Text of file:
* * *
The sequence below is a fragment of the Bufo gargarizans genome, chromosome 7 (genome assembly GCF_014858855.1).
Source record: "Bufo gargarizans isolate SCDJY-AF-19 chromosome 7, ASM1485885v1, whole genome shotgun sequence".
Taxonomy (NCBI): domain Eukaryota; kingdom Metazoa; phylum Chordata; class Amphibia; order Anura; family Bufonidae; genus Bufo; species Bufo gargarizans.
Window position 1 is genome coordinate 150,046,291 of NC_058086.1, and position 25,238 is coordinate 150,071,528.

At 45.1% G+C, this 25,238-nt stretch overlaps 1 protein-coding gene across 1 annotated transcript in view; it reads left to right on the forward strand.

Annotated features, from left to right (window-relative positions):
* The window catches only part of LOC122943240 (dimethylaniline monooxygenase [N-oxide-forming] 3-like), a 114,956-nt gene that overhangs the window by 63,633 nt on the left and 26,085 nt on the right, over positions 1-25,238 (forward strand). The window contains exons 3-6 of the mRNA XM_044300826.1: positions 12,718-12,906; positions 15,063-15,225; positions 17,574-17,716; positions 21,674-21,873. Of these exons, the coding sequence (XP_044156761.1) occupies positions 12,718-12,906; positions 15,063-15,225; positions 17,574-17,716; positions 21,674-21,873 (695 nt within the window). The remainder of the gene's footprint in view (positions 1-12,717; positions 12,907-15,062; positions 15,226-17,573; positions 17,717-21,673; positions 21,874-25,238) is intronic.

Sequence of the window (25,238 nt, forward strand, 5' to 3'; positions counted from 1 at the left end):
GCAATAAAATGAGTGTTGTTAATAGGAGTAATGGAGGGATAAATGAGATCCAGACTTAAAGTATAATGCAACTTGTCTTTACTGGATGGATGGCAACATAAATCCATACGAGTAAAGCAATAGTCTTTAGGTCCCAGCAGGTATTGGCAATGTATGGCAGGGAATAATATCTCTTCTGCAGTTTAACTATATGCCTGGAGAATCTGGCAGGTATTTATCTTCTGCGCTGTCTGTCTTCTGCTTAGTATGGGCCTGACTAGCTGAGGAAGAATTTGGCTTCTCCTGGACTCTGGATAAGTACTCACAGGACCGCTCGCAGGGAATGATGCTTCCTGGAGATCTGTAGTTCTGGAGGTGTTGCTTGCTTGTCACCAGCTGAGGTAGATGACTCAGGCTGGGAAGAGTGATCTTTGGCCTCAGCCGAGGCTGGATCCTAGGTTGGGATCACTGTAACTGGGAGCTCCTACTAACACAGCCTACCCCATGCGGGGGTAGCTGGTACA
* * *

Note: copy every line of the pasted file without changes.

The sequence below is a fragment of the Bufo gargarizans genome, chromosome 7 (genome assembly GCF_014858855.1).
Source record: "Bufo gargarizans isolate SCDJY-AF-19 chromosome 7, ASM1485885v1, whole genome shotgun sequence".
Taxonomy (NCBI): domain Eukaryota; kingdom Metazoa; phylum Chordata; class Amphibia; order Anura; family Bufonidae; genus Bufo; species Bufo gargarizans.
Window position 1 is genome coordinate 150,046,291 of NC_058086.1, and position 25,238 is coordinate 150,071,528.

At 45.1% G+C, this 25,238-nt stretch overlaps 1 protein-coding gene across 1 annotated transcript in view; it reads left to right on the forward strand.

Annotated features, from left to right (window-relative positions):
* The window catches only part of LOC122943240 (dimethylaniline monooxygenase [N-oxide-forming] 3-like), a 114,956-nt gene that overhangs the window by 63,633 nt on the left and 26,085 nt on the right, over positions 1-25,238 (forward strand). The window contains exons 3-6 of the mRNA XM_044300826.1: positions 12,718-12,906; positions 15,063-15,225; positions 17,574-17,716; positions 21,674-21,873. Of these exons, the coding sequence (XP_044156761.1) occupies positions 12,718-12,906; positions 15,063-15,225; positions 17,574-17,716; positions 21,674-21,873 (695 nt within the window). The remainder of the gene's footprint in view (positions 1-12,717; positions 12,907-15,062; positions 15,226-17,573; positions 17,717-21,673; positions 21,874-25,238) is intronic.

Sequence of the window (25,238 nt, forward strand, 5' to 3'; positions counted from 1 at the left end):
GCAATAAAATGAGTGTTGTTAATAGGAGTAATGGAGGGATAAATGAGATCCAGACTTAAAGTATAATGCAACTTGTCTTTACTGGATGGATGGCAACATAAATCCATACGAGTAAAGCAATAGTCTTTAGGTCCCAGCAGGTATTGGCAATGTATGGCAGGGAATAATATCTCTTCTGCAGTTTAACTATATGCCTGGAGAATCTGGCAGGTATTTATCTTCTGCGCTGTCTGTCTTCTGCTTAGTATGGGCCTGACTAGCTGAGGAAGAATTTGGCTTCTCCTGGACTCTGGATAAGTACTCACAGGACCGCTCGCAGGGAATGATGCTTCCTGGAGATCTGTAGTTCTGGAGGTGTTGCTTGCTTGTCACCAGCTGAGGTAGATGACTCAGGCTGGGAAGAGTGATCTTTGGCCTCAGCCGAGGCTGGATCCTAGGTTGGGATCACTGTAACTGGGAGCTCCTACTAACACAGCCTACCCCATGCGGGGGTAGCTGGTACA